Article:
My younger sister, Sari, and I grew up in the affluent, tightly knit Jewish community of Coral Springs, Florida. We were raised with strong family values and were lucky to spend a lot of time with our grandparents, cousins, and a large group of very close family friends. Overall, even with our parents’ divorce when we were in elementary school, we had a very normal American upbringing.
But as Sari got older, coping with the day to day was difficult for her. In high school, she finally was diagnosed with bipolar disorder, and like many others who suffer with this disease, she cycled through medications, treatments, and therapists. Treatments would help for a few months and then suddenly wouldn’t. Different triggers would set her off. Little issues became big ones, and she met them with screaming, insults, and sadness. Faced with constant frustration at herself, she started looking for other ways to be happy, including occasional drug use.
Unable to help herself, Sari responded outwardly by devoting her life to helping others. In college, she volunteered with children who had autism and eventually earned a master’s degree in sign language education. She was teaching third grade, and both the students and their parents talked about how much she cared for them. She even made YouTube videos translating popular music into sign language.
When things were good, she was good. Really good.
At thirty years old, Sari had touched many lives for the better and seemed to have kicked her bad habits. To others, she presented a warm, nurturing young woman. But when things got bad in her mind, coping without drugs must have seemed an impossible task.
It was our grandmother who found her. Hurricane Irma was battering Florida, and Sari had lost power, so she went to stay with our grandparents. After spending a wonderful day together cooking and grading school papers, she was set to spend the night. Later that evening, Grandma heard her on the phone having a tough conversation and then heard the front door close. This call obviously had been a trigger for Sari. Looking in the hall, Grandma realized she was gone.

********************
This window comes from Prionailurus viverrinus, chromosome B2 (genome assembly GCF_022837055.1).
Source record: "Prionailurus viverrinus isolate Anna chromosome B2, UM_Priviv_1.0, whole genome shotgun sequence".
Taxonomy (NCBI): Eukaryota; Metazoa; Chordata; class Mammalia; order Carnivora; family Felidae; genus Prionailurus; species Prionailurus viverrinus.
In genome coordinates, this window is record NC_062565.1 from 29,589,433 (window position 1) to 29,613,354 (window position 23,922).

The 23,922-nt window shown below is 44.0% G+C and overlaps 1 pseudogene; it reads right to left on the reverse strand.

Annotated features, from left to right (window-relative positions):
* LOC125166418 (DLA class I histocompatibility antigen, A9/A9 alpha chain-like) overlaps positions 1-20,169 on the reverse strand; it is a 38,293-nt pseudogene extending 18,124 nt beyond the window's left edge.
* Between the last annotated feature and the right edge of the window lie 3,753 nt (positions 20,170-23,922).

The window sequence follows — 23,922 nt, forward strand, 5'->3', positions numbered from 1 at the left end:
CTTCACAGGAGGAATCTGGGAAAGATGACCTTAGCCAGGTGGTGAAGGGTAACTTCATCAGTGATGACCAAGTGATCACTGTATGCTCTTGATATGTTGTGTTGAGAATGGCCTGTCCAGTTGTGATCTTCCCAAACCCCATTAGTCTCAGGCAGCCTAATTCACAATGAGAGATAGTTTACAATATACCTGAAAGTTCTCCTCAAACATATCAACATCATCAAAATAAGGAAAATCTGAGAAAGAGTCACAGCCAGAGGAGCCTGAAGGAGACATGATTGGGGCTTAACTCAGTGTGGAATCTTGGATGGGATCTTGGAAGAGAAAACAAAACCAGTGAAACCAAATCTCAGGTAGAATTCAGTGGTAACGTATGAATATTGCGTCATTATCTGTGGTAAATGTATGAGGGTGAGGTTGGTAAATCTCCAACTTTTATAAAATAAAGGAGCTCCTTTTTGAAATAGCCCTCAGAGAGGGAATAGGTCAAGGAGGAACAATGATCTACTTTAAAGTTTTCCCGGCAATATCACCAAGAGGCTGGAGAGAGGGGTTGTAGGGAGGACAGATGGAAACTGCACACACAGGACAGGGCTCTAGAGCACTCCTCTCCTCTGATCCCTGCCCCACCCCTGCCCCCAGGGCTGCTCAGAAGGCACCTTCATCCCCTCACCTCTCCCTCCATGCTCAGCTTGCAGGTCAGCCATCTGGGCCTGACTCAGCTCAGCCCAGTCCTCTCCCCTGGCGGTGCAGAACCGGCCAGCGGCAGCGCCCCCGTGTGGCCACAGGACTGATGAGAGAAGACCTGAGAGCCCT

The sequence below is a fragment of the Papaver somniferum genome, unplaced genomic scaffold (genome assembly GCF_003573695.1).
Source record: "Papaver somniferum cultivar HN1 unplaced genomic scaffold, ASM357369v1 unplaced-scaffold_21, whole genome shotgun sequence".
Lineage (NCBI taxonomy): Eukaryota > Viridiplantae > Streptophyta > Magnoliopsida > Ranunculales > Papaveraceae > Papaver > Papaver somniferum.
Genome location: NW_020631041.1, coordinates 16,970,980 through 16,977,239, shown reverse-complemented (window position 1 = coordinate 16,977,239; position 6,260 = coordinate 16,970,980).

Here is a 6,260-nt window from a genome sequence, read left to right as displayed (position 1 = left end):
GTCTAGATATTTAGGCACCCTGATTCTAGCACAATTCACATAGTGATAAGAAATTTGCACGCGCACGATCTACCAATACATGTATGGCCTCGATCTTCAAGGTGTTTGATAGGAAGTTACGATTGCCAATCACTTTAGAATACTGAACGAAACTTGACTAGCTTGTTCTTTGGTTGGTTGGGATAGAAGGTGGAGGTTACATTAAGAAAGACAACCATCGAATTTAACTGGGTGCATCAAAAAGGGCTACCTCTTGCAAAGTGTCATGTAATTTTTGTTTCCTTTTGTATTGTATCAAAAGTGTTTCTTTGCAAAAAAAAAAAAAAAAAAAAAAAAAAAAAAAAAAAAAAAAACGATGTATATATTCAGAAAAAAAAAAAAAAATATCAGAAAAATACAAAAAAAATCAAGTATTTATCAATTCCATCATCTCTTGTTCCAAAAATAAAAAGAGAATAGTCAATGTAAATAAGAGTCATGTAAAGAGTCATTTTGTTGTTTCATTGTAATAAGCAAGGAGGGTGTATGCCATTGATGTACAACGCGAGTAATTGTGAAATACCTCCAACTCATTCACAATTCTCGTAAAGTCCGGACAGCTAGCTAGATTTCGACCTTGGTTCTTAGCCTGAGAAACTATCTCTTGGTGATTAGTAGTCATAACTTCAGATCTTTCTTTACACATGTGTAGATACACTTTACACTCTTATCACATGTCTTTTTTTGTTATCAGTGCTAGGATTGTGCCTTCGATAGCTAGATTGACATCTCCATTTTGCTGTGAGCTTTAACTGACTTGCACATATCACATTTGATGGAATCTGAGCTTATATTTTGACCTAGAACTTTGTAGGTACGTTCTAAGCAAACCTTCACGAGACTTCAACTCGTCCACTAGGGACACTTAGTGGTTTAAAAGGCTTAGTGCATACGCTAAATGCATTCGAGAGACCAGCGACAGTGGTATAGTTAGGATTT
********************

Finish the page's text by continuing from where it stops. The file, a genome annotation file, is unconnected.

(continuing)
When Grandma called her cell, Sari said she just had to run an errand and would be right back. She returned about midnight and immediately went into the bathroom. After about 10 minutes of silence, Grandma knocked. No answer. She opened the door and found Sari hunched over, barely breathing. She called 911. Can you imagine a ninety-year-old woman doing CPR on her granddaughter? The ambulance came, and the EMS team administered Narcan before rushing her to the hospital. (If you don’t know, Narcan is a medication used to block the effects of opioids, especially in an overdose.)
When my mom called me early that morning, I knew something was wrong. But I expected it to be about my grandparents, who were ninety and ninety-nine. I never thought it would be the news she shared: “We’re in the hospital. Sari overdosed.”
I immediately booked a ticket and flew home, and for the next several days, I don’t know how we survived it. Why did this happen? We had so many questions. How did we not know what she was doing?
We do not believe Sari intentionally took her life. After losing a dear friend years ago, she said, “I won’t kill myself.” I don’t want people to experience how I feel now.” And there was no way she would do it at our grandparents’ house. She loved them so much. But likely unknown to her, the drugs she took were laced with fentanyl, a powerful and dangerous additive, and the drug became a game of Russian roulette.